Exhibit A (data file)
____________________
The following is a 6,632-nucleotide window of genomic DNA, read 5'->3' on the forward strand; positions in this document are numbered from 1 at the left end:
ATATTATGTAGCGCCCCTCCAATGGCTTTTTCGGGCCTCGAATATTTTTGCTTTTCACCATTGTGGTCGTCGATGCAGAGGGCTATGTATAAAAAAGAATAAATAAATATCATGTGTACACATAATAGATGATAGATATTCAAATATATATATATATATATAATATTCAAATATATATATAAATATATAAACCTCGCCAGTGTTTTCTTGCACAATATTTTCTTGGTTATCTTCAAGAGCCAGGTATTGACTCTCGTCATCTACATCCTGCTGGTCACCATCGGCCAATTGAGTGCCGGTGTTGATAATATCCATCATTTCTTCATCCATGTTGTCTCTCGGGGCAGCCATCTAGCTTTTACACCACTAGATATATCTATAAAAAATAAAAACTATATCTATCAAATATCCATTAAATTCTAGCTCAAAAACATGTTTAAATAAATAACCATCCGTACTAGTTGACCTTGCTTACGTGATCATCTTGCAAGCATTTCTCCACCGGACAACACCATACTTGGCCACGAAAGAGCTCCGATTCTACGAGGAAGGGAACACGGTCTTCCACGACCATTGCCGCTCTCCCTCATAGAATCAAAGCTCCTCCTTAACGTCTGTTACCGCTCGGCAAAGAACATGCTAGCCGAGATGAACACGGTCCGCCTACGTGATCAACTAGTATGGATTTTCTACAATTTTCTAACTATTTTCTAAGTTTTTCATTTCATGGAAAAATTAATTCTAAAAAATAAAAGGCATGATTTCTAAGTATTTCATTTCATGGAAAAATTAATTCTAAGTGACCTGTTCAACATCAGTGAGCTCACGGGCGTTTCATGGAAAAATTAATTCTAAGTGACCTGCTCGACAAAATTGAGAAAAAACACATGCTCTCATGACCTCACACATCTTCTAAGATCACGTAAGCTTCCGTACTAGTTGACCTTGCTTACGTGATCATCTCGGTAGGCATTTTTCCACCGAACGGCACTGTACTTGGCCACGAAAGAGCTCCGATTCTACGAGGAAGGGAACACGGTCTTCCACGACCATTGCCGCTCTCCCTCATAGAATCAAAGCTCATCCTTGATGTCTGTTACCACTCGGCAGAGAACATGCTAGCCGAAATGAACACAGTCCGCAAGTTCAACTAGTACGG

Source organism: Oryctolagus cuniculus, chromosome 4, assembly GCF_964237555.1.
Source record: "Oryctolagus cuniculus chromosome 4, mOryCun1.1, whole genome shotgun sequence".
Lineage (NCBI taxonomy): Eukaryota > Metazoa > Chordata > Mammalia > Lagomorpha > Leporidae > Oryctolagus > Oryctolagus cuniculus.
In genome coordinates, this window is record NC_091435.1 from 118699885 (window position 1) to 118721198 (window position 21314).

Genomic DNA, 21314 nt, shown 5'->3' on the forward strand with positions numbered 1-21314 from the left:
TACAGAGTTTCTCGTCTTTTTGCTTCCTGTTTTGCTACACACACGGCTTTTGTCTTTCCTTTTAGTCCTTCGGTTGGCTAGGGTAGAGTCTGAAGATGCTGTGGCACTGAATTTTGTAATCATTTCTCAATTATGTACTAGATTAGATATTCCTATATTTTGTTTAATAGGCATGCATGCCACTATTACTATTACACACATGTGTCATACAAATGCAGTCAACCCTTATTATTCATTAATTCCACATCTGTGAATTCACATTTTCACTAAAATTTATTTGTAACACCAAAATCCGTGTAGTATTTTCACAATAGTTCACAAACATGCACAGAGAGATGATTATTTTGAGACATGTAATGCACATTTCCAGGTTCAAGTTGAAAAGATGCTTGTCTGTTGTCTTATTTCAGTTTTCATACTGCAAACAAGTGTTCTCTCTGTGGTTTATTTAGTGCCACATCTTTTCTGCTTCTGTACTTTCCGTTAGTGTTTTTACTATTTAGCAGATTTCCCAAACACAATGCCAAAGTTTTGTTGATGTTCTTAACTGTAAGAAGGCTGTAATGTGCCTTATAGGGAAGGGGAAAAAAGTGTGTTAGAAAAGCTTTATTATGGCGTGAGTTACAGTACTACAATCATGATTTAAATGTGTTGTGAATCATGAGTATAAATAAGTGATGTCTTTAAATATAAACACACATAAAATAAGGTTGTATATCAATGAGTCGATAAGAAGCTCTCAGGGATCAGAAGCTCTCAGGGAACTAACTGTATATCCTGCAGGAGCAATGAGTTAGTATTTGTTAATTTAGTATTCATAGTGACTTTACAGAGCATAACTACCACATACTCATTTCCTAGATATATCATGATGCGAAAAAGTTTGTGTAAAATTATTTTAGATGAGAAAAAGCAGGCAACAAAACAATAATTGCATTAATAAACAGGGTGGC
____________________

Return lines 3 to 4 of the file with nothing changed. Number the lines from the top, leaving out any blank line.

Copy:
Source organism: Oryctolagus cuniculus, chromosome 4, assembly GCF_964237555.1.
Source record: "Oryctolagus cuniculus chromosome 4, mOryCun1.1, whole genome shotgun sequence".